NEWMARKET, July 13, 2012. It was certainly a “Black Friday” for freedom of dissent in Canada today. One observer wondered whether this was Pnom Penh or Newmarket,. Late this afternoon in an almost deserted courthouse, after a gruelling seven hours of delays, Judge Kelly Wright sentenced letter writer Brad Love to 18 months in prison. Furthermore, “Mr. Love is to refrain from any political speech or commentary to any media outlet, political, cultural or religious group or organization, or police organization, except with the express written permission of a political or religious organization” that welcomes him as a member or associate and with the permission of his probation officer.
The 52-year old critic of Zionism and massive Third World immigration is, thus, effectively silenced — no letters-to-the-editor, no letters to newspapers or provocative tweaks to police chiefs or politicians.In addition, Mr. Love was also enjoined from any communication, direct or indirect, with the Canadian Jewish Congress, the League for Human Rights of B’nai Brith, Hillel, and Robert Tiffin, the Vice-President of the York University Jewish Students Union. Mr. Love was found guilty of sending information packages to these four, having called them to receive permission.
In 2006, now retired Mr. Justice Hogg imposed three years of probation during which Mr. Love was forbidden to write to anybody, without their prior consent. In May, Judge Wright ruled that the Jewish groups in question had not given “informed” consent when they told Mr. Love, who had not identified himself in phone calls, that he could send them his written material.
In sentencing Mr. Love, Judge Wright tore a strip off this dissident who, over the past 20 years, has penned more than 10,000 letters to newspapers and public officials. The judge agreed with Crown Vogel’s submission that Mr. Love was so dedicated to his views that he cannot be rehabilitated. Previous “court orders,” Judge Wright read in a staccato voice, “have had no effect in curbing Mr. Love’s propensity to share his hateful and hurtful opinions.” His actions, she added, “were deliberate and intentional” in sending material “that was hateful and hurtful of the Jewish community and reflected his deep-seated racist beliefs.”
The Crown, in her arguments, made it clear that the political gagging of Mr. Love was her goal: “Mr. Love, in the Crown’s submission, in a unique offender.” She indicated that her goal was “to prevent” Mr. Love’s “views from hurting other people. We need to protect the public from hateful, scurrilous material.” And, so, he must be silenced.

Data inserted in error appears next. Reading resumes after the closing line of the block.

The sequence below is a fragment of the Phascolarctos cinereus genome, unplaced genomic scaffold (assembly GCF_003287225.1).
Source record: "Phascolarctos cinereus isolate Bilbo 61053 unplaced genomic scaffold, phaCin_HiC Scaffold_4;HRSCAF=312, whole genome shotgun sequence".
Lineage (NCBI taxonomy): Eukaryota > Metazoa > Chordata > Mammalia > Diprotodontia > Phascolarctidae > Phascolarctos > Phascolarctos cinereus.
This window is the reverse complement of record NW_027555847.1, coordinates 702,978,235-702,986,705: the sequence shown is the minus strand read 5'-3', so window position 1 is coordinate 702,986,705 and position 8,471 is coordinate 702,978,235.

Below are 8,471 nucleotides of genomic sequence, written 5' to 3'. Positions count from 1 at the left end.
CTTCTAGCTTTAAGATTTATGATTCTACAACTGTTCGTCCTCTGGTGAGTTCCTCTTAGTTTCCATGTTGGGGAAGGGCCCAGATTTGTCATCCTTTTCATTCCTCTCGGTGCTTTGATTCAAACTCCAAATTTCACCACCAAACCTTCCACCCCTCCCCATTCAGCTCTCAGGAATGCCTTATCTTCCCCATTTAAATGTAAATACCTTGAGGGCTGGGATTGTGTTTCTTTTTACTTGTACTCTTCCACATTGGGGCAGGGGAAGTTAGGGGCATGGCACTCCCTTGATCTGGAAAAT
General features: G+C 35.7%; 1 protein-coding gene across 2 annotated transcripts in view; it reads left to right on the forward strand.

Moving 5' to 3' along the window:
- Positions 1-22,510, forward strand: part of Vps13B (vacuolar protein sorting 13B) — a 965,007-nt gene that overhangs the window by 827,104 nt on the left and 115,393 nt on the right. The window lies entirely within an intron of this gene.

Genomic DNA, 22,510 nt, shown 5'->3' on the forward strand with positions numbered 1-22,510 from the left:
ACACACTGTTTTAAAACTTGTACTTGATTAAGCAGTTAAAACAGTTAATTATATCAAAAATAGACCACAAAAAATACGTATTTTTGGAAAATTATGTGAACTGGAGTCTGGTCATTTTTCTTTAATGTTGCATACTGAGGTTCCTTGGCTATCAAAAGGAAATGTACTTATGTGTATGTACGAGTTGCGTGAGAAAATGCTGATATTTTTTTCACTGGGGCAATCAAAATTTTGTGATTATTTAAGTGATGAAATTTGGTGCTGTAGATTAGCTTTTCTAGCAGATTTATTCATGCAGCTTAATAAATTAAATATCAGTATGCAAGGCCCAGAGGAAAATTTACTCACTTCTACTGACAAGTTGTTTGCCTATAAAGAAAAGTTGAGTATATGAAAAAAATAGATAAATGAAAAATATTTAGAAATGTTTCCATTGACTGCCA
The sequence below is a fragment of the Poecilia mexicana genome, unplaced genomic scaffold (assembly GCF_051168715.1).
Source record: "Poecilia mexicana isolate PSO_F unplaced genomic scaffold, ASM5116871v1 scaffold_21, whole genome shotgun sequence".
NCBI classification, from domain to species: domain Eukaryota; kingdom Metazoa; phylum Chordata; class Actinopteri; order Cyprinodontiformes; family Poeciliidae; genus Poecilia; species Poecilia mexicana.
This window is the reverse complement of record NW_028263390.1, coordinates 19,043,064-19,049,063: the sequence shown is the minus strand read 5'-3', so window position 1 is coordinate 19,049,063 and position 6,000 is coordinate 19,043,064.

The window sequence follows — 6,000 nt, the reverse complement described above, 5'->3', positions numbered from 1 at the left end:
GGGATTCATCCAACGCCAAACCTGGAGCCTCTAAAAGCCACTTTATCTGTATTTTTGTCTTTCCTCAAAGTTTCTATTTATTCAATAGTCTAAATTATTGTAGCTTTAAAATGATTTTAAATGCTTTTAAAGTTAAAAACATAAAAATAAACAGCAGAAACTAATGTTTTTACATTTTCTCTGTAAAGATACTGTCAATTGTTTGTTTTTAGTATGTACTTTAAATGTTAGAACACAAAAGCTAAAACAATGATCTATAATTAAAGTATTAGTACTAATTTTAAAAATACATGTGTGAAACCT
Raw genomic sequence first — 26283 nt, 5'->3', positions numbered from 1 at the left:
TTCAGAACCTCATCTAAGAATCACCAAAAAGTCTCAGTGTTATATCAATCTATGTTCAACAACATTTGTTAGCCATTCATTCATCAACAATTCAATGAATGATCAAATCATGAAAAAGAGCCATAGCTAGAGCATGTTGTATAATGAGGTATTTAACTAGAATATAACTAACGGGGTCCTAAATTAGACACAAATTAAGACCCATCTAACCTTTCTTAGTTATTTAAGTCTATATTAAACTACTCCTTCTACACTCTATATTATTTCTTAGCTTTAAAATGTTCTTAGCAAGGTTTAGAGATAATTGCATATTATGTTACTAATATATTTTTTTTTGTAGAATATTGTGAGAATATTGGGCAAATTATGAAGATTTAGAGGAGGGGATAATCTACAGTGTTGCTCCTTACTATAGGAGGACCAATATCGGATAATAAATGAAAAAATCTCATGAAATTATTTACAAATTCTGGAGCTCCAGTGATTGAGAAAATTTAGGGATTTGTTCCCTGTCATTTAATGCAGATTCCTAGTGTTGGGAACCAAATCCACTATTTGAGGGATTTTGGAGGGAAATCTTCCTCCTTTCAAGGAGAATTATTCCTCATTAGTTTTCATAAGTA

Patrick Leckie, Mr. Love’s lawyer, argued that the material sent to the Jewish groups was essentially private communication and there had been no victim impact statement or proof of any harm done. He also noted that the Crown had not charged Mr. Love with “hate” for those mailings. He also pointed out, as the Crown had admitted, that there was little case law to guide the judge in sentencing.
Just before the judge sent the letter]-writing dissident off for another 18 months in prison — his original sentence when convicted in 2003 under Canada’s notorious “hate law” Sec. 319 of the Criminal Code — Mr. Love briefly addressed the court. He pointed to the seats in the courtroom, empty except for Mr. Love’s brother and two members of the Canadian Association for Free Expression, which has backed the outspoken dissident, and a young policeman waiting to slap the handcuffs on him. “Where are the people who claimed to have been hurt or offended by my letters?” he demanded. “They’ve never shown up in the three years of this trial.”
He also warned that his sentence “would have ramifications in limiting the freedoms of other people who come after me.”
The judge adopted almost to a word the Crown’s sentencing requests and, as she had all through the trial which had stretched over three years, rejected all of the defence’s submissions.
Mr. Love will be seeking bail and release pending an appeal of both the verdict and ferocious sentence and an appeal of a rejected constitutional challenge to Judge Hogg’s original “over broad” order, Mr. Love’s lawyer Patrick Leckie said outside the court. “There’s no way Superior Court will endorse the terms of Judge Hogg’s order,” or this order, he added.
The day’s proceedings were a measure of Ontario’s sclerotic court system. The sentencing had been set down in a dedicated courtroom for 10:00 a.m. However, various remands and other matters delayed the Love matter until 12:30. By 1:00, it was time for lunch. Back at 2:15. A further recess had to be called to locate documents the Crown should have had for the file. At 4:10 the judge announced she’d need 20 minutes to consider her verdict. Court resumed at 4:48 and Mr. Love soon after 5:00 p.m was carted off to the cells and political silence, just like his dissidents in Communist China.